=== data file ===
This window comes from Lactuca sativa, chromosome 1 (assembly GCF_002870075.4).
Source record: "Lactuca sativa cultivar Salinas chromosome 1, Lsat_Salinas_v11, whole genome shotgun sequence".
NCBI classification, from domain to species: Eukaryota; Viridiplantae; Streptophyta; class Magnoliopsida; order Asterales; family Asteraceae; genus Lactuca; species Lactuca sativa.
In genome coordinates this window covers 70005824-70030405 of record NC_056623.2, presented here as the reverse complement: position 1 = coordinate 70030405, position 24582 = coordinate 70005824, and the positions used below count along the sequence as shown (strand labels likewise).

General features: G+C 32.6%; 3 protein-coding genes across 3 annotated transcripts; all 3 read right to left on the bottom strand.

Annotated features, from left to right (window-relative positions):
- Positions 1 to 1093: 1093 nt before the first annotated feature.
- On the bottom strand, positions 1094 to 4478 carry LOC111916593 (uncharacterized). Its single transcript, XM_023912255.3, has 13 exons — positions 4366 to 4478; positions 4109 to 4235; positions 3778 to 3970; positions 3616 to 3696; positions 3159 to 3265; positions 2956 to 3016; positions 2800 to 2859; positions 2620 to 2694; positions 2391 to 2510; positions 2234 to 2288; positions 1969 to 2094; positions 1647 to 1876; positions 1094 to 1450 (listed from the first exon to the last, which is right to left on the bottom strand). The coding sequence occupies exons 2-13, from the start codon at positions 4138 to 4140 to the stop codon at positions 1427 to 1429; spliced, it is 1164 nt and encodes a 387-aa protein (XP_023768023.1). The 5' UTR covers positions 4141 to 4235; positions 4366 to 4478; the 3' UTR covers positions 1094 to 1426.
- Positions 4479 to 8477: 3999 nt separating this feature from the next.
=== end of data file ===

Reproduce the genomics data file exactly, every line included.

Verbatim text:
This window comes from Lactuca sativa, chromosome 1 (assembly GCF_002870075.4).
Source record: "Lactuca sativa cultivar Salinas chromosome 1, Lsat_Salinas_v11, whole genome shotgun sequence".
NCBI classification, from domain to species: Eukaryota; Viridiplantae; Streptophyta; class Magnoliopsida; order Asterales; family Asteraceae; genus Lactuca; species Lactuca sativa.
In genome coordinates this window covers 70005824-70030405 of record NC_056623.2, presented here as the reverse complement: position 1 = coordinate 70030405, position 24582 = coordinate 70005824, and the positions used below count along the sequence as shown (strand labels likewise).

General features: G+C 32.6%; 3 protein-coding genes across 3 annotated transcripts; all 3 read right to left on the bottom strand.

Annotated features, from left to right (window-relative positions):
- Positions 1 to 1093: 1093 nt before the first annotated feature.
- On the bottom strand, positions 1094 to 4478 carry LOC111916593 (uncharacterized). Its single transcript, XM_023912255.3, has 13 exons — positions 4366 to 4478; positions 4109 to 4235; positions 3778 to 3970; positions 3616 to 3696; positions 3159 to 3265; positions 2956 to 3016; positions 2800 to 2859; positions 2620 to 2694; positions 2391 to 2510; positions 2234 to 2288; positions 1969 to 2094; positions 1647 to 1876; positions 1094 to 1450 (listed from the first exon to the last, which is right to left on the bottom strand). The coding sequence occupies exons 2-13, from the start codon at positions 4138 to 4140 to the stop codon at positions 1427 to 1429; spliced, it is 1164 nt and encodes a 387-aa protein (XP_023768023.1). The 5' UTR covers positions 4141 to 4235; positions 4366 to 4478; the 3' UTR covers positions 1094 to 1426.
- Positions 4479 to 8477: 3999 nt separating this feature from the next.